Dr. Miguel Fortes, a retired professor of marine science, said that coral reefs and seagrass beds could “potentially supply more than one-fifth of the fish caught in Southeast Asia.”

In the Philippines alone, a total of 1,384 individuals and 55 species from 25 fish families have been identified from five seagrass sites.

“All have economic value, mostly as food and aquarium specimens,” said Dr. Fortes, a former University of the Philippine marine science professor. “Five times as many fish live in seagrass beds as above sea floors of mud, shells, and sand.”

Unknowingly, the leaves of seagrasses provide an anchoring space for tiny animals. “Bryozoans, forams, and sponges – animals we do not easily notice – cling on to seagrass leaves for shelter, much like lichens and moss growing on trees,” the BMB said.

A few seaweeds grow in seagrass beds. These seaweeds can be harvested as food (Caulerpa, Ulva) or as sources of chemicals for industries (Gracilaria, Eucheuma, Sargassum).

More importantly, seagrasses can help combat climate change. “Seagrass meadows could play a vital role in combating climate change as they are regarded as a net global sink for carbon,” said Adam Hejnowicz, lead author of a study that was published in Frontiers in Marine Science.  

“They have the capacity to bury significant deposits of organic carbon beneath the sediment, up to many meters thick in places and over millenary time scales,” he further said.

“These ecosystem services of seagrasses are what we need to appreciate more nowadays especially with the rapid coastal development and inevitable climate change impacts,” the BMB said in a statement.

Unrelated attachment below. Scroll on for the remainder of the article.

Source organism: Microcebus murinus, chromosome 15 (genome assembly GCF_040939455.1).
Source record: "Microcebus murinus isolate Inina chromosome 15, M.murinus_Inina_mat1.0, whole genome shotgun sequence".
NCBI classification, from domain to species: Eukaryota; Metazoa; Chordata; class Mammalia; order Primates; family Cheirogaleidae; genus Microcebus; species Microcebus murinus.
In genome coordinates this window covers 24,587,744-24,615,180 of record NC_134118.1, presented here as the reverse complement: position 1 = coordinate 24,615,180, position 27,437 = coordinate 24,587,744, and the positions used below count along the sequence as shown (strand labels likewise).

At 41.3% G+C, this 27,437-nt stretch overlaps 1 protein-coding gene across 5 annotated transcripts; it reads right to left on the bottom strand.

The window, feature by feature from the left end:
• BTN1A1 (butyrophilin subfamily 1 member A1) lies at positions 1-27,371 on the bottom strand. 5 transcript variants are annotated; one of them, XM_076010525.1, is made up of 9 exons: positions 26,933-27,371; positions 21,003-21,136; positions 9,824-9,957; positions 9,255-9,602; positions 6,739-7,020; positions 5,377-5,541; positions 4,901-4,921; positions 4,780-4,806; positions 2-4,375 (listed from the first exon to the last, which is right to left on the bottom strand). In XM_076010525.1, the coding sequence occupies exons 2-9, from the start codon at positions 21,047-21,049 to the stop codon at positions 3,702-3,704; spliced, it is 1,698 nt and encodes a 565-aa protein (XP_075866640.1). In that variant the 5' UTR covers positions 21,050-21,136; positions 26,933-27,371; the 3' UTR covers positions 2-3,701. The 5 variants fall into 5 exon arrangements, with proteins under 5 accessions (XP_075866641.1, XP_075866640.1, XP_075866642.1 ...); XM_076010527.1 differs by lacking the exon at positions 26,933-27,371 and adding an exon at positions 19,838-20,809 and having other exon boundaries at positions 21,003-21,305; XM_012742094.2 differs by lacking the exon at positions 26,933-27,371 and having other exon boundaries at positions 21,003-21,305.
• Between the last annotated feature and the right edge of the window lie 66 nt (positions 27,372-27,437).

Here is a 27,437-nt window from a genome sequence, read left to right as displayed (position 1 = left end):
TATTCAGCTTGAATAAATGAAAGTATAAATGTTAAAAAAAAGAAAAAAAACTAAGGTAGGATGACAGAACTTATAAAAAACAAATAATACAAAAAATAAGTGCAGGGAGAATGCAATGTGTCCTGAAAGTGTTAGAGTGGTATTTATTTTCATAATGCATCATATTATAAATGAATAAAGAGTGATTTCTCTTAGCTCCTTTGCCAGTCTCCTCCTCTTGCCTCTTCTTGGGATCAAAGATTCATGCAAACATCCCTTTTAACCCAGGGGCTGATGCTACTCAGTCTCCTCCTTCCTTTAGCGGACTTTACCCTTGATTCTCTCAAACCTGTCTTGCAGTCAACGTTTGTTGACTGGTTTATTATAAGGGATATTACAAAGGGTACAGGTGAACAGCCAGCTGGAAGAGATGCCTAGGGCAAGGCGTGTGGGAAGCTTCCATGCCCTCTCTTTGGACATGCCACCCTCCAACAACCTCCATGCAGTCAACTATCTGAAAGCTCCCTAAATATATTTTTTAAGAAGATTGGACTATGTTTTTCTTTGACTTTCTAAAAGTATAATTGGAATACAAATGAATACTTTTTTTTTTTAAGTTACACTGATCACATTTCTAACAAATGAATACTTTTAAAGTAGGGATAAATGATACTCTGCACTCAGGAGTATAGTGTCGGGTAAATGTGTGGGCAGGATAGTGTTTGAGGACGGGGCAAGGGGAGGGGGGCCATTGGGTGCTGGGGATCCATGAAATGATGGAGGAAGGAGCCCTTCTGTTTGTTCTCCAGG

“The capacity of seagrass systems to provide goods and services that satisfy and sustain human needs is highest when seagrass beds are intact and undisturbed,” commented Ingrid Gevers, a marine biologist who once worked with a European project in Western Samar.

The Philippines has the second highest number of seagrass species in the world.  The country is home to 16 of the world’s 50 seagrasses; it has more seagrass species than Indonesia, Malaysia or Brunei. Unfortunately, most of these species are on the verge of extinction.

“(Seagrasses) are at great risk of being lost and if trend continues at current rates, a further 30%-40% of seagrasses and nearly all unprotected mangroves could be lost in the next 100 years,” deplored Dr. Fortes.

Marine science experts traced the rapid disappearance of seagrasses to various destructive disturbances caused by both natural and man-induced influences.

Among the natural threats are cyclones, typhoons, tidal waves, and volcanic activity.

Man-made causes include agricultural cultivation and mining, which led to heavy siltation in estuarine areas which, in turn, resulted in lower productivity and even burial of seagrasses, DENR claimed.

“Seagrass beds are under pressure due to the basic need of human beings for food production, transportation, waste disposal, living space and recreation,” commented Gevers.